How de Blasio stopped the borough taxi program
It was near the end of a long series of transportation-related hearings on Thursday when Bill de Blasio's taxi commissioner revealed that the mayor was putting the brakes on outer-borough taxis.
Councilman Ydanis Rodriguez had just asked the commissioner, Meera Joshi, why there had been nothing in her testimony about the city's "street hail" plan, during a hearing in Council chambers on the Taxi and Limousine Commission’s budget.
“I anticipated you would ask me that question,” said Joshi.
Her response was heavy on the processy sort of language employed by de Blasio himself whenever he talks about fixing green taxis without ever quite saying what's wrong with them.
But the thrust of it was this: The city's borough taxi plan will move forward, but only after an indeterminate period during which this administration can reassess its roadworthiness and fix it where needed.
Put another way, it’s on hold. And Michael Bloomberg's program, designed to improve taxi service in the outer boroughs where yellow cabs rarely go, now hangs in the balance.
The 2011 law authorizing the city to create a fleet of 18,000 green taxis allowed the administration to dole out those licenses 6,000 at a time over the course of three years.
The goals of the program were progressive: to improve taxi service for the majority of New Yorkers who do not live in Manhattan's central business district, and to make it possible for livery car drivers who were already providing street hails illegally to make a legal living by granting them all of the trappings of a proper cab, like meters, rooftop lights, credit-card machines.
The first 6,000 licenses were issued last year. The city can start issuing the second round on June 12.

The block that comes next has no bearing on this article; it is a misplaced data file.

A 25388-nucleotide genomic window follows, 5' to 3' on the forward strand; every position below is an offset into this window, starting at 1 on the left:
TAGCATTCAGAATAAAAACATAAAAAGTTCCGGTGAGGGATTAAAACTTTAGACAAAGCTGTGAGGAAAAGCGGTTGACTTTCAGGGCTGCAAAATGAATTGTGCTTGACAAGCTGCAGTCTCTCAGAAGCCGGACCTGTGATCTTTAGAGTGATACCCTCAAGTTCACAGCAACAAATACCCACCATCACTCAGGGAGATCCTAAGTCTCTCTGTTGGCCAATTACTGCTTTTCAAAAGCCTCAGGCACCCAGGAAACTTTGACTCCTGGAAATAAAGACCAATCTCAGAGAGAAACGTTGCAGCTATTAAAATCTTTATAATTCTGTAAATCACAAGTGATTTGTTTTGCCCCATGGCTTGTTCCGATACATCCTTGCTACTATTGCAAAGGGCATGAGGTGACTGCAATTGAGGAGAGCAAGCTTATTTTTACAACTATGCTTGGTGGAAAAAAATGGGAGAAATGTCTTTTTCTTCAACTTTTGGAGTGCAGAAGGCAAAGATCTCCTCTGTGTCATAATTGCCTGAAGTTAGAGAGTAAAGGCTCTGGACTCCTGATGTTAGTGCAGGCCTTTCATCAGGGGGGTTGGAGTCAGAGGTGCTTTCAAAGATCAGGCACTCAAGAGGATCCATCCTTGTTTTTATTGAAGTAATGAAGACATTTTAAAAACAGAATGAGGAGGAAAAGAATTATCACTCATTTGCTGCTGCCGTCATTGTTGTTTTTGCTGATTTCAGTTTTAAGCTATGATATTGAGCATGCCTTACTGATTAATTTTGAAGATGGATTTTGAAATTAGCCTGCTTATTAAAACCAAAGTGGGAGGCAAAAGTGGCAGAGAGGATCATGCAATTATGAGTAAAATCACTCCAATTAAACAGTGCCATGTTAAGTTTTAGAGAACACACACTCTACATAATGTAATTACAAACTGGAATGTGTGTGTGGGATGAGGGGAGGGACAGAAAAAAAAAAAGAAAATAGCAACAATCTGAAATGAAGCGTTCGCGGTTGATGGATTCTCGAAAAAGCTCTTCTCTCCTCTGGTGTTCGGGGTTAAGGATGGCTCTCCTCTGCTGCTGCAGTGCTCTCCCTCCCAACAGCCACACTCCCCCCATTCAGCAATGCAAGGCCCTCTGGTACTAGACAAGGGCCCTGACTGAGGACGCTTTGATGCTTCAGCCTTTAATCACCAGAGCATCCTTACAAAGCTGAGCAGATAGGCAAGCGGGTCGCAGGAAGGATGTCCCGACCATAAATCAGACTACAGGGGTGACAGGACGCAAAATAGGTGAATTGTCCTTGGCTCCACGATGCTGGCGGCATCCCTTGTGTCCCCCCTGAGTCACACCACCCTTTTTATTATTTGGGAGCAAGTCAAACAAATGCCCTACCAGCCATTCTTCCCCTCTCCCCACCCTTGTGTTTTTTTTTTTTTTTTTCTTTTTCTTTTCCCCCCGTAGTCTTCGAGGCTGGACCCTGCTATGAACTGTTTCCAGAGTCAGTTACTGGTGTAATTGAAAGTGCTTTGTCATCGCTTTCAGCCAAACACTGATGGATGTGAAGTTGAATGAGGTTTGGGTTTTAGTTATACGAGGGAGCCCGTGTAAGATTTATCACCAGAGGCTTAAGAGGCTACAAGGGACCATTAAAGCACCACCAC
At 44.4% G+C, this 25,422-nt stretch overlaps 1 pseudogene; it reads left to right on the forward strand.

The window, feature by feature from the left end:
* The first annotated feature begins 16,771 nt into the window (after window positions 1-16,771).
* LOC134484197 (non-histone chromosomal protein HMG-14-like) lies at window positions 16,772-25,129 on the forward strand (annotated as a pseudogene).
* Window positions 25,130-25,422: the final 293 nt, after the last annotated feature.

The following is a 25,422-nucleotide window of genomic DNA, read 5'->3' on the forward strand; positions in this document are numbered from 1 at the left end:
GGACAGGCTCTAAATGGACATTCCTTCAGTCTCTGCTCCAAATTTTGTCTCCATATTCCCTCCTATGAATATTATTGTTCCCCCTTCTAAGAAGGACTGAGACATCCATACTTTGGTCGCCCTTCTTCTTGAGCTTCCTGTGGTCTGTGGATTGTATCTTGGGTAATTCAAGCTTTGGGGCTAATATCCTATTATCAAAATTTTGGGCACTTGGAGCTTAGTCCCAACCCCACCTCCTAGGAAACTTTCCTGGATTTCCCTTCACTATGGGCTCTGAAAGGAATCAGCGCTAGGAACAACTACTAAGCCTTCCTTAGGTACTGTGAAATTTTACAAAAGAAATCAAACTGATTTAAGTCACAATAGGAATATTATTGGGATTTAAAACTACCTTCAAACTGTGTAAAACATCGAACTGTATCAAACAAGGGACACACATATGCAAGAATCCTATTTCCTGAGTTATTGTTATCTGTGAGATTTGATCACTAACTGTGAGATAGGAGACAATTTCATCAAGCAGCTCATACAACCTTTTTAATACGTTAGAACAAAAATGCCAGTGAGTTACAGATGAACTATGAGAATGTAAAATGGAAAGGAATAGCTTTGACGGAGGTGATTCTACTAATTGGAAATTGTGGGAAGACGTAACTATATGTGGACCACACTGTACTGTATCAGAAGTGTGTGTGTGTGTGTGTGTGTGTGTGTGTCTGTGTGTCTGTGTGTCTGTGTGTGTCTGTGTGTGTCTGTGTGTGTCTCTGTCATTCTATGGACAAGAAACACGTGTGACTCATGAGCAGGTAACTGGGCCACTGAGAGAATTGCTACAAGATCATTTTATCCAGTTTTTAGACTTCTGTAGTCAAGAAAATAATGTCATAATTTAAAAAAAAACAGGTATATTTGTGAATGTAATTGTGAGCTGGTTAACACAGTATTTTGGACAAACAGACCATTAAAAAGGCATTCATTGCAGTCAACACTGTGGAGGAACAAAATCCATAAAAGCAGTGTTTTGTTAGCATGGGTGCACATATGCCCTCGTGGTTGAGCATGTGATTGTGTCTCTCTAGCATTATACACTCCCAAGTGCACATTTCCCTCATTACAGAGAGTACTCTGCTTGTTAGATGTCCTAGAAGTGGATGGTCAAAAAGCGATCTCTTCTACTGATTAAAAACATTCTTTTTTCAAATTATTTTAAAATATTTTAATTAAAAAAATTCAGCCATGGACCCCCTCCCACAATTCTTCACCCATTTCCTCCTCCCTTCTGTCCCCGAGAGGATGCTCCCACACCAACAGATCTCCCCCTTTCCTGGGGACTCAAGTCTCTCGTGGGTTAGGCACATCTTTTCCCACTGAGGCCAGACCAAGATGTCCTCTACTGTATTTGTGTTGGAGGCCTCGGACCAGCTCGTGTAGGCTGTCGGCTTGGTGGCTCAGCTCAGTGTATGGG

As of now, it won't.
“Where we are right now is we’ve begun stakeholder engagement, which is a process where we need to speak to all of our stakeholders, including passengers, which is a group we don’t hear enough from, to get a good understanding of how the program has worked thus far,” said Joshi.
She said one of those stakeholder groups is advocates for the disabled.
To understand that argument, you have to know some background: The 2011 legislation authorizing the city to create a fleet of green taxis to service the outer borough neighborhoods also authorized the city to sell 2,000 regular yellow taxi medallions, which routinely sell for more than $1 million a piece and can serve useful budget-plugging purposes.
But that authorization came with a catch. Heeding advocates who decried the wheelchair-inaccessibility of New York City’s taxi fleet, the city would not be allowed to sell more than 400 of those yellow medallions until it got state approval for a plan to make the city’s entire taxi and limousine fleet more accessible.
Bloomberg, who fought desperately to get his overall taxi overhaul in place before he left office, never really believed in the notion of taxi accessibility and didn't submit that plan, effectively punting it to his successor.
De Blasio has since moved at a snail's pace.
He didn’t nominate Meera Joshi to run the Taxi and Limousine Commission until March, and the Council didn’t approve her until April. She didn’t hold her first hearing until the end of that month.
Now she has to hammer out an accessibility plan by a deadline that is also June 12 (the same date the city was supposed to issue those borough taxi licenses), and if that accessibility plan meets the demands of advocates, it will also impose stringent, program-altering accessibility requirements on green taxis.